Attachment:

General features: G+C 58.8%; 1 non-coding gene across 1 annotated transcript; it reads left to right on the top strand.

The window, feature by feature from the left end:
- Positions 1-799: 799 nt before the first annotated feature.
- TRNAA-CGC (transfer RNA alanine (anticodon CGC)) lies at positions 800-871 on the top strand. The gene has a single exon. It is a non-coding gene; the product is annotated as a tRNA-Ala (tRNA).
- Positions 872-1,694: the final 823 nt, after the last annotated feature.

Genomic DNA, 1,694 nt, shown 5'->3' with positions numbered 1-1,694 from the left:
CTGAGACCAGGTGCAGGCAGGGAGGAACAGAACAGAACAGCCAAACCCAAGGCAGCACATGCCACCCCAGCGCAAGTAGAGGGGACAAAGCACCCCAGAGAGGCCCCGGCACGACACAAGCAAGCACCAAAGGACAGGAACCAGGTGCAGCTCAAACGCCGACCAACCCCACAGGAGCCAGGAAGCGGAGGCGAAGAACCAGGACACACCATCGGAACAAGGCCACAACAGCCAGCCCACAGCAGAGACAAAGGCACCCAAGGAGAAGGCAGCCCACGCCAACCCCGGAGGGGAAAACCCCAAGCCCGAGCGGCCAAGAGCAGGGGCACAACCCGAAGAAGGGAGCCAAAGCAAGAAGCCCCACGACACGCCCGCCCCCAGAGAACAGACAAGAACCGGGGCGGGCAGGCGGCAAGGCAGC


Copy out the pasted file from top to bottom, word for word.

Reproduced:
General features: G+C 58.8%; 1 non-coding gene across 1 annotated transcript; it reads left to right on the top strand.

The window, feature by feature from the left end:
- Positions 1-799: 799 nt before the first annotated feature.
- TRNAA-CGC (transfer RNA alanine (anticodon CGC)) lies at positions 800-871 on the top strand. The gene has a single exon. It is a non-coding gene; the product is annotated as a tRNA-Ala (tRNA).
- Positions 872-1,694: the final 823 nt, after the last annotated feature.

Genomic DNA, 1,694 nt, shown 5'->3' with positions numbered 1-1,694 from the left:
CTGAGACCAGGTGCAGGCAGGGAGGAACAGAACAGAACAGCCAAACCCAAGGCAGCACATGCCACCCCAGCGCAAGTAGAGGGGACAAAGCACCCCAGAGAGGCCCCGGCACGACACAAGCAAGCACCAAAGGACAGGAACCAGGTGCAGCTCAAACGCCGACCAACCCCACAGGAGCCAGGAAGCGGAGGCGAAGAACCAGGACACACCATCGGAACAAGGCCACAACAGCCAGCCCACAGCAGAGACAAAGGCACCCAAGGAGAAGGCAGCCCACGCCAACCCCGGAGGGGAAAACCCCAAGCCCGAGCGGCCAAGAGCAGGGGCACAACCCGAAGAAGGGAGCCAAAGCAAGAAGCCCCACGACACGCCCGCCCCCAGAGAACAGACAAGAACCGGGGCGGGCAGGCGGCAAGGCAGC